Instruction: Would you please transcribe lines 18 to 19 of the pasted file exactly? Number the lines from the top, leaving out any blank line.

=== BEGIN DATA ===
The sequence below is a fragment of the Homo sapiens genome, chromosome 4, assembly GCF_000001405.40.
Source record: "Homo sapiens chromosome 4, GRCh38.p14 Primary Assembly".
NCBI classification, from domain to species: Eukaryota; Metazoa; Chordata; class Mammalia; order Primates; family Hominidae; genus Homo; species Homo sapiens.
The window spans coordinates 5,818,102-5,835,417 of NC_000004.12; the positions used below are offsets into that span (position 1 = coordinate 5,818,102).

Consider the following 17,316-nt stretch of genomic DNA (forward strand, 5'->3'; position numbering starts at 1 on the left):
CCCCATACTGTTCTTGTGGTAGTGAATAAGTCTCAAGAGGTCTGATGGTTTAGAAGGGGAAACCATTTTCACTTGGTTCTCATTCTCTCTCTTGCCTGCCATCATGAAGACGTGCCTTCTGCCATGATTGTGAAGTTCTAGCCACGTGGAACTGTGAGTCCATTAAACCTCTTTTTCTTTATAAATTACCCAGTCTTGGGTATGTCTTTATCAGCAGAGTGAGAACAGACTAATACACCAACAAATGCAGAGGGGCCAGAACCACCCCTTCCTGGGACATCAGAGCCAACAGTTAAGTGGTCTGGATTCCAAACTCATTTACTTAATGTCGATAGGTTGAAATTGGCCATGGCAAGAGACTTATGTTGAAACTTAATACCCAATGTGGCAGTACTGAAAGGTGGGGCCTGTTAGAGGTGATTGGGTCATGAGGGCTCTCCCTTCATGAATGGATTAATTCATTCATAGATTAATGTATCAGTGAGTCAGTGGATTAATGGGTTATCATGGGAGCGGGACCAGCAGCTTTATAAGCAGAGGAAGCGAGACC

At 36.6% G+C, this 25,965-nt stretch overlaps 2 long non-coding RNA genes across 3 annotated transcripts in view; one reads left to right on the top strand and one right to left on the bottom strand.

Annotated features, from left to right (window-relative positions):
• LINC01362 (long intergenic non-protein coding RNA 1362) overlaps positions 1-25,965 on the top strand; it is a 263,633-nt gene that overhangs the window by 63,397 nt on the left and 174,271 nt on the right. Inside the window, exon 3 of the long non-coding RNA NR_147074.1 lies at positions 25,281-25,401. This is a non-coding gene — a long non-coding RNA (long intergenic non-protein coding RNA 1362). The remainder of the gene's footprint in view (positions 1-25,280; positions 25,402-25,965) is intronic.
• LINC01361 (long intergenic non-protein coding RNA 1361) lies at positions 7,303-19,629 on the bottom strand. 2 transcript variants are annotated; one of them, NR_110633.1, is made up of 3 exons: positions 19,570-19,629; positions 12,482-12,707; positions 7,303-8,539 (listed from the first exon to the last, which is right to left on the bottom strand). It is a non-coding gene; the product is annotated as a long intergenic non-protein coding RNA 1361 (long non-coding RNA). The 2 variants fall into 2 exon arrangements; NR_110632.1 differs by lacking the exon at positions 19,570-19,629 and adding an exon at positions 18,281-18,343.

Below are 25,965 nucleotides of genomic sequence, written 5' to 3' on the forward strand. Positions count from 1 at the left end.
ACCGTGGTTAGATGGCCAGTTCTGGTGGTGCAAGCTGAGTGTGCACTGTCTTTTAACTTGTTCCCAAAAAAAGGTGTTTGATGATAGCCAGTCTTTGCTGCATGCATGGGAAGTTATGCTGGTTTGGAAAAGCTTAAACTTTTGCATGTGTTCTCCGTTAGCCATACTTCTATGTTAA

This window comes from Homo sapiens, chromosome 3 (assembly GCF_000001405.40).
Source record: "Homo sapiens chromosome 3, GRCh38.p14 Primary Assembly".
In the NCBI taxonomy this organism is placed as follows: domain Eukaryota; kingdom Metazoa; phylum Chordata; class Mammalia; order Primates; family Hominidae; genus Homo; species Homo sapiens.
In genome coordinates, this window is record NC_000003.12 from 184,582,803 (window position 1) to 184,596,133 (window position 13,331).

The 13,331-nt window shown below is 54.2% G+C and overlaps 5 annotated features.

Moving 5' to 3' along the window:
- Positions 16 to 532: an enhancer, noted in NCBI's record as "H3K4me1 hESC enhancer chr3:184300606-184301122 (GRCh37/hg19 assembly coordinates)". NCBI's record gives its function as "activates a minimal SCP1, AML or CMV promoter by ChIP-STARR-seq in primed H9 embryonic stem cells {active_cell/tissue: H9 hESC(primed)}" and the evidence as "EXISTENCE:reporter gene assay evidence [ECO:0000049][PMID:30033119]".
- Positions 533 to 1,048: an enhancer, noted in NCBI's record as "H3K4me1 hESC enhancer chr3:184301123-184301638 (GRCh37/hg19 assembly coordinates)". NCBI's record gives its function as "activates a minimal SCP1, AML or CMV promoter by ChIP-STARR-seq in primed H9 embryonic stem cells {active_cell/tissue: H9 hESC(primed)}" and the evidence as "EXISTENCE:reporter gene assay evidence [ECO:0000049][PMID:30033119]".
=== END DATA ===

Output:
Moving 5' to 3' along the window:
- Positions 16 to 532: an enhancer, noted in NCBI's record as "H3K4me1 hESC enhancer chr3:184300606-184301122 (GRCh37/hg19 assembly coordinates)". NCBI's record gives its function as "activates a minimal SCP1, AML or CMV promoter by ChIP-STARR-seq in primed H9 embryonic stem cells {active_cell/tissue: H9 hESC(primed)}" and the evidence as "EXISTENCE:reporter gene assay evidence [ECO:0000049][PMID:30033119]".